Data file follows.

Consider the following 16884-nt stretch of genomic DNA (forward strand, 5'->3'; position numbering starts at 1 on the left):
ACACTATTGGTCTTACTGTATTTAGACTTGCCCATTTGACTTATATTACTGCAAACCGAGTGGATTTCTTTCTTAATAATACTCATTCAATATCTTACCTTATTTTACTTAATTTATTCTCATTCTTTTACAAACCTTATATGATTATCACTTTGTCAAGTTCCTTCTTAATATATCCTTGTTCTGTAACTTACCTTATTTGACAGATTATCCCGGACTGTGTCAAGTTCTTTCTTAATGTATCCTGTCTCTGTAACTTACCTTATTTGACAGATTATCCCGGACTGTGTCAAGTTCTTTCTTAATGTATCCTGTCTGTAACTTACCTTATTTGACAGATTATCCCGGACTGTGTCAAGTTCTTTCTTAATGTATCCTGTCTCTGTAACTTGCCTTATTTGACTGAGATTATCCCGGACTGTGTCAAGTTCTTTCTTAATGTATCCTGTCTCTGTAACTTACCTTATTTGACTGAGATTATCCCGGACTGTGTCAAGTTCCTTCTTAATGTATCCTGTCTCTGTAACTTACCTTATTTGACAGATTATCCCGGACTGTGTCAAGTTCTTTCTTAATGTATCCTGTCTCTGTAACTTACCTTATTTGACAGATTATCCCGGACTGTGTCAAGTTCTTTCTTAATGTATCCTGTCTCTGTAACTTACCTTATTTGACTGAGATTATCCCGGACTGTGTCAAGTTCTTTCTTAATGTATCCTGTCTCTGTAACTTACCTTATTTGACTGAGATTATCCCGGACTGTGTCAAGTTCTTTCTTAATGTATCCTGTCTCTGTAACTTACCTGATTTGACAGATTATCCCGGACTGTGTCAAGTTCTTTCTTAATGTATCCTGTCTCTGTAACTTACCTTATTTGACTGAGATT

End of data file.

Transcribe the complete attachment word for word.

Consider the following 16884-nt stretch of genomic DNA (forward strand, 5'->3'; position numbering starts at 1 on the left):
ACACTATTGGTCTTACTGTATTTAGACTTGCCCATTTGACTTATATTACTGCAAACCGAGTGGATTTCTTTCTTAATAATACTCATTCAATATCTTACCTTATTTTACTTAATTTATTCTCATTCTTTTACAAACCTTATATGATTATCACTTTGTCAAGTTCCTTCTTAATATATCCTTGTTCTGTAACTTACCTTATTTGACAGATTATCCCGGACTGTGTCAAGTTCTTTCTTAATGTATCCTGTCTCTGTAACTTACCTTATTTGACAGATTATCCCGGACTGTGTCAAGTTCTTTCTTAATGTATCCTGTCTGTAACTTACCTTATTTGACAGATTATCCCGGACTGTGTCAAGTTCTTTCTTAATGTATCCTGTCTCTGTAACTTGCCTTATTTGACTGAGATTATCCCGGACTGTGTCAAGTTCTTTCTTAATGTATCCTGTCTCTGTAACTTACCTTATTTGACTGAGATTATCCCGGACTGTGTCAAGTTCCTTCTTAATGTATCCTGTCTCTGTAACTTACCTTATTTGACAGATTATCCCGGACTGTGTCAAGTTCTTTCTTAATGTATCCTGTCTCTGTAACTTACCTTATTTGACAGATTATCCCGGACTGTGTCAAGTTCTTTCTTAATGTATCCTGTCTCTGTAACTTACCTTATTTGACTGAGATTATCCCGGACTGTGTCAAGTTCTTTCTTAATGTATCCTGTCTCTGTAACTTACCTTATTTGACTGAGATTATCCCGGACTGTGTCAAGTTCTTTCTTAATGTATCCTGTCTCTGTAACTTACCTGATTTGACAGATTATCCCGGACTGTGTCAAGTTCTTTCTTAATGTATCCTGTCTCTGTAACTTACCTTATTTGACTGAGATT